The Consequences of Using One Assessment System To Pursue Two Objectives
AbstractEducation officials often use one assessment system both to create measures of student achievement and to create performance metrics for educators. However, modern standardized testing systems are not designed to produce performance metrics for teachers or principals. They are designed to produce reliable measures of individual student achievement in a low-stakes testing environment. The design features that promote reliable measurement provide opportunities for teachers to profitably coach students on test taking skills, and educators typically exploit these opportunities whenever modern assessments are used in high-stakes settings as vehicles for gathering information about their performance. Because these coaching responses often contaminate measures of both student achievement and educator performance, it is likely possible to acquire more accurate measures of both student achievement and education performance by developing separate assessment systems that are designed specifically for each measurement task.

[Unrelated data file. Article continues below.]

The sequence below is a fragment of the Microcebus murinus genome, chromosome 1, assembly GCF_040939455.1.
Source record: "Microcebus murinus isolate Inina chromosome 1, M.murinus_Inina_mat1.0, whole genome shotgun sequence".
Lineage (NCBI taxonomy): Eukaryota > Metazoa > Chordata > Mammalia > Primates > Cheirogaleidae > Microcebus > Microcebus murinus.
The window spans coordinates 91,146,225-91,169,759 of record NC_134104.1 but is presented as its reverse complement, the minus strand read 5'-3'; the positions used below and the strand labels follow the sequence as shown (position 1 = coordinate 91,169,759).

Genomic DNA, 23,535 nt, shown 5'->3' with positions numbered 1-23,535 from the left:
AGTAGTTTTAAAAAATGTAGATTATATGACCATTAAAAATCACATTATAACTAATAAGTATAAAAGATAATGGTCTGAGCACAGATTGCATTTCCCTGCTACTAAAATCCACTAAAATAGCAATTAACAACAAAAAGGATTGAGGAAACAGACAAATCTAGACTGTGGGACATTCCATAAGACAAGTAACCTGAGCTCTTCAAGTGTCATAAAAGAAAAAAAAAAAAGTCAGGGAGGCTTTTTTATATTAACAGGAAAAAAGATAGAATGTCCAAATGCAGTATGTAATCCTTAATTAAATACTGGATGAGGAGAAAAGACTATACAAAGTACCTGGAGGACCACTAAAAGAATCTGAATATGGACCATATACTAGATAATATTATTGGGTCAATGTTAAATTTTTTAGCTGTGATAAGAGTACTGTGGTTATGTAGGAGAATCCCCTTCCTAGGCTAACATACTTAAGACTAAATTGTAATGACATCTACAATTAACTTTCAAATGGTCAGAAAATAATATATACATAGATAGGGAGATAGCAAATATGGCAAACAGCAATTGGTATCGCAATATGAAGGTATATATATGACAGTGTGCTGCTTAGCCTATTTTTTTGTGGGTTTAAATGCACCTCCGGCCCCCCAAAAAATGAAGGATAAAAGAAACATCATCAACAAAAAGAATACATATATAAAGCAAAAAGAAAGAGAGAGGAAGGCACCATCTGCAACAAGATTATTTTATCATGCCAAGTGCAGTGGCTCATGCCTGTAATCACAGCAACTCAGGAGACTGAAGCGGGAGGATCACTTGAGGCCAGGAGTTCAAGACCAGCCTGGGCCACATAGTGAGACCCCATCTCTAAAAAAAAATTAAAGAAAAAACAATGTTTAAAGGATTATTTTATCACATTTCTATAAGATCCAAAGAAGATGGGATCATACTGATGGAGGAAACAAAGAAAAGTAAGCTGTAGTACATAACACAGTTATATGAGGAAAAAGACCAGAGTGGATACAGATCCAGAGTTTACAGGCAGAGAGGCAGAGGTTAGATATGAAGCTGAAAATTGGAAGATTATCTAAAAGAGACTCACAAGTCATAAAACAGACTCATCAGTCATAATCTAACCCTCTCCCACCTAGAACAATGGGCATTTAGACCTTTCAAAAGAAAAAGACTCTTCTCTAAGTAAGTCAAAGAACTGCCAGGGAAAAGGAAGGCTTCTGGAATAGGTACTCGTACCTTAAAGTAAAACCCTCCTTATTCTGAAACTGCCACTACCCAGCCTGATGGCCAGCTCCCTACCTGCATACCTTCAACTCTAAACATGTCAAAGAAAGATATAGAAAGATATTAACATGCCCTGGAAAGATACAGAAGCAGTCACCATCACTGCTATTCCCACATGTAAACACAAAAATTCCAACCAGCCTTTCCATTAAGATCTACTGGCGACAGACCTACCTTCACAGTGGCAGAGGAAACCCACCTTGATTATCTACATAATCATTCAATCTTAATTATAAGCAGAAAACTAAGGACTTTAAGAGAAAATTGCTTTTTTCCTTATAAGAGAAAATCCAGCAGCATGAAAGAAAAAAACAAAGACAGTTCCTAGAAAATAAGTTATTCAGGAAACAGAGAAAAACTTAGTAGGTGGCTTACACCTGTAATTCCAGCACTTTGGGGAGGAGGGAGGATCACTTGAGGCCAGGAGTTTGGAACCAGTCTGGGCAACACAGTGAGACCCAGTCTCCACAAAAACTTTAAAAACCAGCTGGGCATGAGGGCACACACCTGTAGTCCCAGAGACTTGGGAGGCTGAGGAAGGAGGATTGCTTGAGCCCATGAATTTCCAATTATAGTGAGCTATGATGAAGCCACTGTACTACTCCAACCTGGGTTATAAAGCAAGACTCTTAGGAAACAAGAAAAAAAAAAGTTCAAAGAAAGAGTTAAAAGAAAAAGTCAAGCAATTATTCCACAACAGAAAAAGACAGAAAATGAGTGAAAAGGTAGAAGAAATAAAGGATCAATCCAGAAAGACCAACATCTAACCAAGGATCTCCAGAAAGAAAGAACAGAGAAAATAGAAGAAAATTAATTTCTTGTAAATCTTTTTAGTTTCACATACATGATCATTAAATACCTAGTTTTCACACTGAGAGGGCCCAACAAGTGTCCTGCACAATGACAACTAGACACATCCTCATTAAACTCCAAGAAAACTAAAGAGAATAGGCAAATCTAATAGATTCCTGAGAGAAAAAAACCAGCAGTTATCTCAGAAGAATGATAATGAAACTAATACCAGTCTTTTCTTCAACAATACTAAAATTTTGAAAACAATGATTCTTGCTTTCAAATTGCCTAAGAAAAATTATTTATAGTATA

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Bibliographic InfoPaper provided by National Bureau of Economic Research, Inc in its series NBER Working Papers with number 19214.
Date of creation: Jul 2013
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Note: ED LS
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Find related papers by JEL classification:
- I20 - Health, Education, and Welfare - - Education - - - General
- I21 - Health, Education, and Welfare - - Education - - - Analysis of Education
This paper has been announced in the following NEP Reports:
- NEP-ALL-2013-07-15 (All new papers)
- NEP-EDU-2013-07-15 (Education)
- NEP-HRM-2013-07-15 (Human Capital & Human Resource Management)
- NEP-URE-2013-07-15 (Urban & Real Estate Economics)
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- Canice Prendergast, 1999. "The Provision of Incentives in Firms," Journal of Economic Literature, American Economic Association, American Economic Association, vol. 37(1), pages 7-63, March.
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